"Hi," I replied, "Have a good day."
"Will you marry me," he mumbled...
"What?!" I said, not understanding, "did you just ask me if I was married?"
"No, I asked you to marry me," he replied, with much more confidance.
"Oh," I said, not knowing what else to say...
"Well, will you marry me?" he asked again.
"No," I responded.
"Okay, well can I atleast call you?" he asked.
"No," I said smiling, surprised, and not knowing what emotion I should feel.
"Well then I guess I'll just see you around?" he asked.
"Yeah, I guess so," I replied.

Then I went on my way. As it turned out, I had the worst day I've had in about 6 months, including many "incidents" at school, 2 popped tires on my car, and more worries than I want to face, but still this morning sticks with me, and as I walked to my building this evening, I looked to see if he was around...


I am NOT a mom.

I get called a lot of things... and I am a lot of things. One thing I am not... A mom.
In the past few weeks I have been called "mom" on 3 seperate occasions.

Time #1:
Jerry: "But mom! I don't want to get off the computer!"
Me: "Hunh?" (with startled and confused look on face)
Jerry: "Oh Geez Ms. G- I'm sorry, I'm just so used to talking to my mom..."

Time #2:
Ray: "MOM! I need help!"
Me: "Hunh?" (with startled and confused look on face)
Ray: "Weird, did I just call you mom? haha."

Time #3:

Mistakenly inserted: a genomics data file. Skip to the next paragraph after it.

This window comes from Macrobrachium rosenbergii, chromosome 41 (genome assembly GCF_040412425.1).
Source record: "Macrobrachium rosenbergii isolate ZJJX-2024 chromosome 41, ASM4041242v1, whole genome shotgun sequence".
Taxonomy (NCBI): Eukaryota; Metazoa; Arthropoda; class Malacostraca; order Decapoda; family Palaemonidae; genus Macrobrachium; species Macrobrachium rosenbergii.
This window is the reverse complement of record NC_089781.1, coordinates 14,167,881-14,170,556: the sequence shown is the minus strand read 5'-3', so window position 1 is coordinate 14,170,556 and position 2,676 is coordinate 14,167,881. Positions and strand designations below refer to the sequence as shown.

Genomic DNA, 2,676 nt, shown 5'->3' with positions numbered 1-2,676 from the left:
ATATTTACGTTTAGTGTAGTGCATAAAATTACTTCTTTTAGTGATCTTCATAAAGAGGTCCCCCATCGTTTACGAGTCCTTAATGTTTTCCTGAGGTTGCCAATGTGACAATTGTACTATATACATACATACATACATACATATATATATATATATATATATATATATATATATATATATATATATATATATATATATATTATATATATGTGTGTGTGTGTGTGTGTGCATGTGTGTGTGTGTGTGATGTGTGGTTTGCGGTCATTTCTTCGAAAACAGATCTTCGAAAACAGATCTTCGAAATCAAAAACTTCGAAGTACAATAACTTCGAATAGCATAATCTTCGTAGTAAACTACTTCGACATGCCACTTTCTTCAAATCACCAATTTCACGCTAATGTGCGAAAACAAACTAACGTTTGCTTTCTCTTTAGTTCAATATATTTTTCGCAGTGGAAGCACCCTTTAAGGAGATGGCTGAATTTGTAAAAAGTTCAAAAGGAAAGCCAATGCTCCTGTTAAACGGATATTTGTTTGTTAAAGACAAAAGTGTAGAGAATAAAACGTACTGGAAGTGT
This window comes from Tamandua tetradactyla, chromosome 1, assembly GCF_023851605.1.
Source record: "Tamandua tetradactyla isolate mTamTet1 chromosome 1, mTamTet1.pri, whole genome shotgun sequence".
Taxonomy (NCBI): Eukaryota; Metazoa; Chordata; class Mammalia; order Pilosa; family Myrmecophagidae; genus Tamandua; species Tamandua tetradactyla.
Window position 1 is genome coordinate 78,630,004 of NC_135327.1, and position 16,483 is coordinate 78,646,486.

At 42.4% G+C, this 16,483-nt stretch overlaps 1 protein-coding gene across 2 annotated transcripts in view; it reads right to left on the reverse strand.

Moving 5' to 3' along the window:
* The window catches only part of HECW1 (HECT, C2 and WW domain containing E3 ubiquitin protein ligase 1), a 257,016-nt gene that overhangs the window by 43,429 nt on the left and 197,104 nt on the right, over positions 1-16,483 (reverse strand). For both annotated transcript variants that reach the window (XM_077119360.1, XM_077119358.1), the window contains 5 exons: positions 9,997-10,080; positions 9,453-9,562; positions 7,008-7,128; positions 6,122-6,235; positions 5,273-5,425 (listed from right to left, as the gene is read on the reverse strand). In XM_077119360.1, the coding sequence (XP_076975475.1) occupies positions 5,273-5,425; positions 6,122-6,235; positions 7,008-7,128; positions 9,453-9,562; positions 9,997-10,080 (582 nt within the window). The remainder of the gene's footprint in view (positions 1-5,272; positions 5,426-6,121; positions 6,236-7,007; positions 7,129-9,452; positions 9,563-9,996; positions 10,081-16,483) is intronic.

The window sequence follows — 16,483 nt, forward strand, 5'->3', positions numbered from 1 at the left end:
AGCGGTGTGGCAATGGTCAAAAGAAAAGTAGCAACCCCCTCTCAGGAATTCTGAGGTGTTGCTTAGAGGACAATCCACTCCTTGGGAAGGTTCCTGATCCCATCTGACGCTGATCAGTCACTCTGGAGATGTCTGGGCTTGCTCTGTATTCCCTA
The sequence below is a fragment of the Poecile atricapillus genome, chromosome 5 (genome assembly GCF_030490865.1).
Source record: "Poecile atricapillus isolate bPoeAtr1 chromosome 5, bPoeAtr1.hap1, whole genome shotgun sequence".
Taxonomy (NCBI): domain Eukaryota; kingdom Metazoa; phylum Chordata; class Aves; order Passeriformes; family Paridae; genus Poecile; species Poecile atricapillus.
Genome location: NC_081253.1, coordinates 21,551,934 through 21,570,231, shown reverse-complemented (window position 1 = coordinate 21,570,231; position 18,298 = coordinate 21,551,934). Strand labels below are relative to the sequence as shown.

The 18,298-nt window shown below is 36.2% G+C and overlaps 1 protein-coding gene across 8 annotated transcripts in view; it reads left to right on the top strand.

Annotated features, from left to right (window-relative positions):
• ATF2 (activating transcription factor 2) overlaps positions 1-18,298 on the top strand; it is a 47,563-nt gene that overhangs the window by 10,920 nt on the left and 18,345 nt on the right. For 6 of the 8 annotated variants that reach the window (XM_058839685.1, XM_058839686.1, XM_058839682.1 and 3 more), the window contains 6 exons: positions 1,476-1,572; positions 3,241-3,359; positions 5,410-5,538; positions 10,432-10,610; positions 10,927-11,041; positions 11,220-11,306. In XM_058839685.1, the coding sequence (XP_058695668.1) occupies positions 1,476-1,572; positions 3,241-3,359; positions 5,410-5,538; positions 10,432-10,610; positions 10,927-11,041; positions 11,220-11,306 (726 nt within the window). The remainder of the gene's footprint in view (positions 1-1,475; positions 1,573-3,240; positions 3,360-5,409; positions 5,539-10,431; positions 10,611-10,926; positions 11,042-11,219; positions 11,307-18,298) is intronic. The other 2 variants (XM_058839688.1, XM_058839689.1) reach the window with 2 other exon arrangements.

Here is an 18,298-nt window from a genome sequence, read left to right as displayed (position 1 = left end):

Tyler: "NO! I am not doing this mom! This is too much work, I AM NOT DOING THIS!"
Me: "I am NOT your mother"
Tyler: "God!! It was a mistake, OKAY?? I am not F***ing doing this S***"

I am not a mom. It's strange how scary it can be to have kids call you "mom"- and for Tyler... I didn't mean to say it like that (it's how my stepfather would say it when I would yell through the house looking for MY mom), but still, I'm no mom.

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Nothing rhymes with "orange"

Ricardo announced to the class today that there are no words that rhyme with the word "orange." (Impressive, right?) As it goes, this prompted a slew of thought, which I promoted, because my students were genuinely interested in seeing if this were true. I was trying to think of any slant rhymes, while others brainstormed through each letter of the alphabet. In the course of all this, Ray called Ricardo a dummy... and to my surprise, Ricardo had very little reaction. He simply said "No, I am right about this. I have been thinking about it for a long time, and I know that there is nothing that rhymes with orange."